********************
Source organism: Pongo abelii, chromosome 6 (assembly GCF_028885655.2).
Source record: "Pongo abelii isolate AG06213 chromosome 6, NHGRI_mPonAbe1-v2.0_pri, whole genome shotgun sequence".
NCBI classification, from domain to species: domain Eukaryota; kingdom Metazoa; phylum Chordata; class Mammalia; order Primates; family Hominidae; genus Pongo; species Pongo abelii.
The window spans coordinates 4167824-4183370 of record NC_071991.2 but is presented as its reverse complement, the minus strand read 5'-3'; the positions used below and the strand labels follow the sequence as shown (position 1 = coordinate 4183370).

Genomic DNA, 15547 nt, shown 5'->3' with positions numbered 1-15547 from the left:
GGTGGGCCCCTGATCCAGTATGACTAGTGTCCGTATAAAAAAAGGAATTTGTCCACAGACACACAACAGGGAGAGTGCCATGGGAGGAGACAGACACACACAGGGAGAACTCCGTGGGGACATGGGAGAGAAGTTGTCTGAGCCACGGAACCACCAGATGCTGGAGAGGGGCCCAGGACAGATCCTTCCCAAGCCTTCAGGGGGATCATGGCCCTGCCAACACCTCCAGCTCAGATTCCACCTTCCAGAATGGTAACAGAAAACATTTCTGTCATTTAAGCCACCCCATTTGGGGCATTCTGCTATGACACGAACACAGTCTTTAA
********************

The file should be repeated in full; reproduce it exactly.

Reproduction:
Source organism: Pongo abelii, chromosome 6 (assembly GCF_028885655.2).
Source record: "Pongo abelii isolate AG06213 chromosome 6, NHGRI_mPonAbe1-v2.0_pri, whole genome shotgun sequence".
NCBI classification, from domain to species: domain Eukaryota; kingdom Metazoa; phylum Chordata; class Mammalia; order Primates; family Hominidae; genus Pongo; species Pongo abelii.
The window spans coordinates 4167824-4183370 of record NC_071991.2 but is presented as its reverse complement, the minus strand read 5'-3'; the positions used below and the strand labels follow the sequence as shown (position 1 = coordinate 4183370).

Genomic DNA, 15547 nt, shown 5'->3' with positions numbered 1-15547 from the left:
GGTGGGCCCCTGATCCAGTATGACTAGTGTCCGTATAAAAAAAGGAATTTGTCCACAGACACACAACAGGGAGAGTGCCATGGGAGGAGACAGACACACACAGGGAGAACTCCGTGGGGACATGGGAGAGAAGTTGTCTGAGCCACGGAACCACCAGATGCTGGAGAGGGGCCCAGGACAGATCCTTCCCAAGCCTTCAGGGGGATCATGGCCCTGCCAACACCTCCAGCTCAGATTCCACCTTCCAGAATGGTAACAGAAAACATTTCTGTCATTTAAGCCACCCCATTTGGGGCATTCTGCTATGACACGAACACAGTCTTTAA